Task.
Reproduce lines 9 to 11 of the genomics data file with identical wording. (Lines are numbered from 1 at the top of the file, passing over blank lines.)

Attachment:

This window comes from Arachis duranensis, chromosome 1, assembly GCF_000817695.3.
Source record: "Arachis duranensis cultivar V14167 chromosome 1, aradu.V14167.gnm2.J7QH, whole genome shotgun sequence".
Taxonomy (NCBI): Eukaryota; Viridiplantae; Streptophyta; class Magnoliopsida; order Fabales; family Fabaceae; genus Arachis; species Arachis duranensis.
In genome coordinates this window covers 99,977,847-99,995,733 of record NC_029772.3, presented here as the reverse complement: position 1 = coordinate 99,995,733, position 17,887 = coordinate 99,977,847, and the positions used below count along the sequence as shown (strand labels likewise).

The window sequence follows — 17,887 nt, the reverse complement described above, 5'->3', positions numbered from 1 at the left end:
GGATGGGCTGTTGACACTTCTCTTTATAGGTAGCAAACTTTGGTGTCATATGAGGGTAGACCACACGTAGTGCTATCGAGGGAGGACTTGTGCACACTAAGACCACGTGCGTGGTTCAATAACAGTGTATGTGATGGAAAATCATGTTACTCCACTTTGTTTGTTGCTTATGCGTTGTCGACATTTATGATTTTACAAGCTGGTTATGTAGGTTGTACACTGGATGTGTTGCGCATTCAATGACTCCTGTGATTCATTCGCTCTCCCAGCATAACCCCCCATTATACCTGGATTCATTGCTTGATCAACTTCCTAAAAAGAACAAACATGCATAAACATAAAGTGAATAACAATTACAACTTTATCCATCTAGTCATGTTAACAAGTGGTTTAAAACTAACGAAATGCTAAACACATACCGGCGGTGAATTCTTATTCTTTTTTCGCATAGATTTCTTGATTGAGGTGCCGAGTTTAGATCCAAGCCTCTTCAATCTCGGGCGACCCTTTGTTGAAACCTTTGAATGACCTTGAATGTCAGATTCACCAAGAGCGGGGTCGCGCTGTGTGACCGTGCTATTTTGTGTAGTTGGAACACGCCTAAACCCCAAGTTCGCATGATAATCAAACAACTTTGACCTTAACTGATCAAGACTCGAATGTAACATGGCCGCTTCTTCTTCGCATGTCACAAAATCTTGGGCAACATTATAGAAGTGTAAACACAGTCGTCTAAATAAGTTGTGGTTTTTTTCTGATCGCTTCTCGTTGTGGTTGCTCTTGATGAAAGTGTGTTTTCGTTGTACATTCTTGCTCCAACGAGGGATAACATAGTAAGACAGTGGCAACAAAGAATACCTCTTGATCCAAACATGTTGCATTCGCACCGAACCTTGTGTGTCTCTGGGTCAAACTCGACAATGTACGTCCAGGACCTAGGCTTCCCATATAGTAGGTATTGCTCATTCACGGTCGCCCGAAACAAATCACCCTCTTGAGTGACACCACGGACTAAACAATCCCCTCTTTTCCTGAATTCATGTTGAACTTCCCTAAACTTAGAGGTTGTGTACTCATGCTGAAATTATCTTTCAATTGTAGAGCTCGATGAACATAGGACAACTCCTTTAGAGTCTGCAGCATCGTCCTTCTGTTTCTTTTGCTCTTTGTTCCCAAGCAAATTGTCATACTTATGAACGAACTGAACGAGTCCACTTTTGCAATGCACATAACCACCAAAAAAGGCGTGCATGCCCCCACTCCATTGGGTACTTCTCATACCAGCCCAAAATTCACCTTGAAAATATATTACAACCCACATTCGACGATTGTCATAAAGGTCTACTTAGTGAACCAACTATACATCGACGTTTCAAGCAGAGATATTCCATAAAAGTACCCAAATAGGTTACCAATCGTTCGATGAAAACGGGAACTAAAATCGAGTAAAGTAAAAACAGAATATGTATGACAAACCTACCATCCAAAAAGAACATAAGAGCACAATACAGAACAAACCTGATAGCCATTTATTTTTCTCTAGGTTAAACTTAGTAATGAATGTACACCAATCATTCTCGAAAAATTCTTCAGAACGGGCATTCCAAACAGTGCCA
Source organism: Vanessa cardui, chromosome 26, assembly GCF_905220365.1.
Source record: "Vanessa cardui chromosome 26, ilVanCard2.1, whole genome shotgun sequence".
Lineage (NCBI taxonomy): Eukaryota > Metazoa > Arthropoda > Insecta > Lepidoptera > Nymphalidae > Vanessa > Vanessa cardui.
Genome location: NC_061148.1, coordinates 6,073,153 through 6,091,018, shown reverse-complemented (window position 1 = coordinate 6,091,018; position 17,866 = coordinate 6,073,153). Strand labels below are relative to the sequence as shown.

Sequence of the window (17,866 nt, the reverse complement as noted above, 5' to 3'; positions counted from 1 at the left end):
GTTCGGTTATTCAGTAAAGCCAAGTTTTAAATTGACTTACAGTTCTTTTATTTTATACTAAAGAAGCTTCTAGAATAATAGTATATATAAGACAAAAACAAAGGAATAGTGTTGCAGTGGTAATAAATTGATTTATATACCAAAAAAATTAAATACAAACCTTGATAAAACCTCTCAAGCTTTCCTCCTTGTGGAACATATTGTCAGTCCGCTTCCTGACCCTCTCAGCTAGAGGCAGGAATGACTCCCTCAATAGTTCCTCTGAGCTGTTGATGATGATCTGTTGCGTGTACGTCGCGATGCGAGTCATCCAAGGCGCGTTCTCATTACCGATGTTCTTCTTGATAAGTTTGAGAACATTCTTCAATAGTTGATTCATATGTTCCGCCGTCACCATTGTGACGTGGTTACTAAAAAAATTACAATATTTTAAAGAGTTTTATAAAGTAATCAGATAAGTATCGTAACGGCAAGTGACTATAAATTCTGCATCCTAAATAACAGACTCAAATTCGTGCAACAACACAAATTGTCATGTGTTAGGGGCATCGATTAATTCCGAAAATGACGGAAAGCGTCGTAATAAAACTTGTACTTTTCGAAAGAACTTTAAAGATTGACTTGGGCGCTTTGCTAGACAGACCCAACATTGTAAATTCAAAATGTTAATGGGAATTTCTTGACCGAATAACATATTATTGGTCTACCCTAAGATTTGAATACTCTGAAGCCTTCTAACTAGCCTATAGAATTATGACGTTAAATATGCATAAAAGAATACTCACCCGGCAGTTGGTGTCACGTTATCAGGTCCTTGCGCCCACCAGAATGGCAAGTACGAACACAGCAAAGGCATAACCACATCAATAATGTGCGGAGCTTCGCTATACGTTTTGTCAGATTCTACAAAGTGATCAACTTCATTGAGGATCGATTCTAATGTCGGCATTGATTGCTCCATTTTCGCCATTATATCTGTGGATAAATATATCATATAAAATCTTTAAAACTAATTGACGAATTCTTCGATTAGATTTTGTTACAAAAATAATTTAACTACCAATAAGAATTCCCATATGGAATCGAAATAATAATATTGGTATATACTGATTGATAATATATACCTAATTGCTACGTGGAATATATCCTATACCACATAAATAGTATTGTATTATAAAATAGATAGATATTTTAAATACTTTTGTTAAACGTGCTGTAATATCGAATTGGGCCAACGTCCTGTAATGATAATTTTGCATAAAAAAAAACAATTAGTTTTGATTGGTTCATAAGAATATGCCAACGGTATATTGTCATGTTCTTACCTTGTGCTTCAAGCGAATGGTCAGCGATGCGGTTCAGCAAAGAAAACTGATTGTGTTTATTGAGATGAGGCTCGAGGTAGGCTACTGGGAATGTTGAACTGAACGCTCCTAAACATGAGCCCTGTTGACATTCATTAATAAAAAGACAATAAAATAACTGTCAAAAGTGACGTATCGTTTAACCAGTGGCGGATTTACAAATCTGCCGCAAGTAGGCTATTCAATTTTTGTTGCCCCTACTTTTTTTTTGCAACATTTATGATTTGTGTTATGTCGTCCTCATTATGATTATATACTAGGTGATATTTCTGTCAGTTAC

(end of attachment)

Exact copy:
Lineage (NCBI taxonomy): Eukaryota > Metazoa > Arthropoda > Insecta > Lepidoptera > Nymphalidae > Vanessa > Vanessa cardui.
Genome location: NC_061148.1, coordinates 6,073,153 through 6,091,018, shown reverse-complemented (window position 1 = coordinate 6,091,018; position 17,866 = coordinate 6,073,153). Strand labels below are relative to the sequence as shown.

Sequence of the window (17,866 nt, the reverse complement as noted above, 5' to 3'; positions counted from 1 at the left end):